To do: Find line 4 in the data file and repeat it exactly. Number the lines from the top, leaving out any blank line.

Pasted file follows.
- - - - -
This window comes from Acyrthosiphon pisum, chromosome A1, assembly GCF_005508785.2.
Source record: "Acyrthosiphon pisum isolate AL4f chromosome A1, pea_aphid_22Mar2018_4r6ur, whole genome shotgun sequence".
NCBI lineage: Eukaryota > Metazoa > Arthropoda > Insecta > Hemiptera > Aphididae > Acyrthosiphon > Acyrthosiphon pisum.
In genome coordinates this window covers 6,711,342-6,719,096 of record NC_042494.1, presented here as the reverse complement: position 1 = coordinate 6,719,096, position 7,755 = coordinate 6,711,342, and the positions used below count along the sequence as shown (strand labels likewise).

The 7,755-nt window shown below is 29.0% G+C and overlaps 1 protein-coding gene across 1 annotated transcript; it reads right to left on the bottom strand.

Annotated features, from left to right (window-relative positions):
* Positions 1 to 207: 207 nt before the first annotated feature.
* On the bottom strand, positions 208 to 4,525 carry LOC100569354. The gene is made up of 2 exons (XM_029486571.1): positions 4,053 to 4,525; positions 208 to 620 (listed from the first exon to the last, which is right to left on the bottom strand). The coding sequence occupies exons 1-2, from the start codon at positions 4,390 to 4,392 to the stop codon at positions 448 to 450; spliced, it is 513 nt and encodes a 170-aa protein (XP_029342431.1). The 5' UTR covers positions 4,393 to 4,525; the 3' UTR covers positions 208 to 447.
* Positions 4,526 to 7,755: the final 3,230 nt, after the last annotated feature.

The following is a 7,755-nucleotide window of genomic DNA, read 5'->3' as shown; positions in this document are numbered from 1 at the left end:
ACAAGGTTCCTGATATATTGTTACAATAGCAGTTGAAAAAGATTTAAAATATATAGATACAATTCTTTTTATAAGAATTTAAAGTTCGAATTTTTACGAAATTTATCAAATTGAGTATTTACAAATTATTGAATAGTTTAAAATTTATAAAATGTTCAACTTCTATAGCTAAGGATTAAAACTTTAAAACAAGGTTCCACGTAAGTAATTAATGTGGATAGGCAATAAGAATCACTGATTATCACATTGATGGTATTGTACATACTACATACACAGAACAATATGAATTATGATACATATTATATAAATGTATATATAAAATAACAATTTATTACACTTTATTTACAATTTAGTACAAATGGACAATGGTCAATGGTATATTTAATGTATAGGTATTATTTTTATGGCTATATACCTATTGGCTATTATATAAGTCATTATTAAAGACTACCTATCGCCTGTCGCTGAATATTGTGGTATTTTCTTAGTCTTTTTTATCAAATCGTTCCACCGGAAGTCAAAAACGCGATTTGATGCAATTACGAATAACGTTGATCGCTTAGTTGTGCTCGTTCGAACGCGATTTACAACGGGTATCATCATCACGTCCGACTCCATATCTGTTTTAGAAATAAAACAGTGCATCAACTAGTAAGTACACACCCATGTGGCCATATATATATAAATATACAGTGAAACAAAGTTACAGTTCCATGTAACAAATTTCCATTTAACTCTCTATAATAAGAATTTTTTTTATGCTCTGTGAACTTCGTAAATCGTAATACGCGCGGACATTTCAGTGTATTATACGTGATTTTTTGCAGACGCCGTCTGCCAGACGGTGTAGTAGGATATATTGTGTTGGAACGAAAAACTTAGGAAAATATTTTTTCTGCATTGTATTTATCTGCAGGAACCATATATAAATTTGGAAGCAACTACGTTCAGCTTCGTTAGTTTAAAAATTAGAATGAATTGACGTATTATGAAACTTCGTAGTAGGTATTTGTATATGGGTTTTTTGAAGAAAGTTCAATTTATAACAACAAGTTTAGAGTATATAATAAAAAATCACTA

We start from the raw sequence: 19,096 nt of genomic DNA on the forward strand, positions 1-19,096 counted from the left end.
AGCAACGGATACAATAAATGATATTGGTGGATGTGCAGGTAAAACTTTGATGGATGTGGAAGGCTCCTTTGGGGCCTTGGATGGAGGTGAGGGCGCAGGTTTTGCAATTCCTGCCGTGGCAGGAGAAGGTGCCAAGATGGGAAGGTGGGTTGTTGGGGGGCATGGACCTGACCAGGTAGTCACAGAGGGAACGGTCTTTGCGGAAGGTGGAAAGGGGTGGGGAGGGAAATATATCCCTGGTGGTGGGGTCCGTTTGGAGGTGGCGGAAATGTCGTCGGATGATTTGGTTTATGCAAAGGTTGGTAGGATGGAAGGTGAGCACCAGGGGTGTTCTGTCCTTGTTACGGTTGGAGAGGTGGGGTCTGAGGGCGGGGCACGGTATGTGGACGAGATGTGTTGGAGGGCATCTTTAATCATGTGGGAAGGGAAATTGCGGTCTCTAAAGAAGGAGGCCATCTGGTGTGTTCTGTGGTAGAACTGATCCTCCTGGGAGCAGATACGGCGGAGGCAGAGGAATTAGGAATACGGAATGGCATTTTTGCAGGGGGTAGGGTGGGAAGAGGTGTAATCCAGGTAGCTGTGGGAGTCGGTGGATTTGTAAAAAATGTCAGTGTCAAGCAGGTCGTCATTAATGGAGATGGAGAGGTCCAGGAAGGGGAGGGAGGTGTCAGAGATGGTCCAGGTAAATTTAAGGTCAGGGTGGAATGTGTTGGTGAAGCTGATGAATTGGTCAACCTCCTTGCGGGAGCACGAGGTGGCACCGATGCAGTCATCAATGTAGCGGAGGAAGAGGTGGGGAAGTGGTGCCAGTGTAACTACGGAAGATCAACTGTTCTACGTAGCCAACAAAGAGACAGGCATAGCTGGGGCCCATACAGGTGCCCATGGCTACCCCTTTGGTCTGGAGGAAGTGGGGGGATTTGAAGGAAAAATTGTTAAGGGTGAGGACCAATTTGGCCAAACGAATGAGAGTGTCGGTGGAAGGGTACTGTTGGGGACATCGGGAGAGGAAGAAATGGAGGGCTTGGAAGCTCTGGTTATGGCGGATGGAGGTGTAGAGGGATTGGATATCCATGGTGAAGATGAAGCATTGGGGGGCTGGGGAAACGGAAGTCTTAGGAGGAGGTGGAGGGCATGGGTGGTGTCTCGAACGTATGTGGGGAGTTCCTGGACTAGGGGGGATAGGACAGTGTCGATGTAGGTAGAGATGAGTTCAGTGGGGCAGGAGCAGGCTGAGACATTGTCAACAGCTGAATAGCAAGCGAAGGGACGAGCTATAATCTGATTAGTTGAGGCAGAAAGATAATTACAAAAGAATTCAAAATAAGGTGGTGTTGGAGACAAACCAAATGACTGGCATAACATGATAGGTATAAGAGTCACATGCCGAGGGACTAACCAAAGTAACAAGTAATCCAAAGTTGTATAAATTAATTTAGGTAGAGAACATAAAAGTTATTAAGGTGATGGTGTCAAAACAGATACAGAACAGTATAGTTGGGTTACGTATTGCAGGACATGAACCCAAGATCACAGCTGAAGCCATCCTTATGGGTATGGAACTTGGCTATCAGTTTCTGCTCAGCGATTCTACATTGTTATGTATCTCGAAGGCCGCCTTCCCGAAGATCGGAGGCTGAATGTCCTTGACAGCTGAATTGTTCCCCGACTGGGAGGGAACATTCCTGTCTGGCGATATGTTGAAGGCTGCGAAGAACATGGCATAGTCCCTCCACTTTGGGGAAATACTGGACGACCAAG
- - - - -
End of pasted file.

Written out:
In genome coordinates this window covers 6,711,342-6,719,096 of record NC_042494.1, presented here as the reverse complement: position 1 = coordinate 6,719,096, position 7,755 = coordinate 6,711,342, and the positions used below count along the sequence as shown (strand labels likewise).